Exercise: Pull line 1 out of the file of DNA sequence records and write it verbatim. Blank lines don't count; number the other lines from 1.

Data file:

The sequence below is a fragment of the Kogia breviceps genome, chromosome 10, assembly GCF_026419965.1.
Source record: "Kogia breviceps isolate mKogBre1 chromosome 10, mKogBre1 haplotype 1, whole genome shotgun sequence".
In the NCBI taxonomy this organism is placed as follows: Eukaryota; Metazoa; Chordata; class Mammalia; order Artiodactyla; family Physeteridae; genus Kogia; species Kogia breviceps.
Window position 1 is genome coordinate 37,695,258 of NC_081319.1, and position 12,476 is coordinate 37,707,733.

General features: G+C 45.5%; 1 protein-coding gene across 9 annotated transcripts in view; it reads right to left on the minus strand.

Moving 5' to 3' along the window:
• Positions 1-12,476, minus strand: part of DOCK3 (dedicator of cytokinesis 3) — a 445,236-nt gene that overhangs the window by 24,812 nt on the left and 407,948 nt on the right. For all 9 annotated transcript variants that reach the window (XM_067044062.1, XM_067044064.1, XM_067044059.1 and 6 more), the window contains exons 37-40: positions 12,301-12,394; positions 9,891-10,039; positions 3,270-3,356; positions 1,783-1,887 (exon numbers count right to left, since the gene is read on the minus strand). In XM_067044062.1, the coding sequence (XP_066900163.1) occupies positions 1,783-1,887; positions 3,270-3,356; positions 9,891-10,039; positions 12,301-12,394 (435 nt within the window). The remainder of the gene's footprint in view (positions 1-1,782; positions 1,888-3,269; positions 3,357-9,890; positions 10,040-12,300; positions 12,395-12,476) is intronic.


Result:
The sequence below is a fragment of the Kogia breviceps genome, chromosome 10, assembly GCF_026419965.1.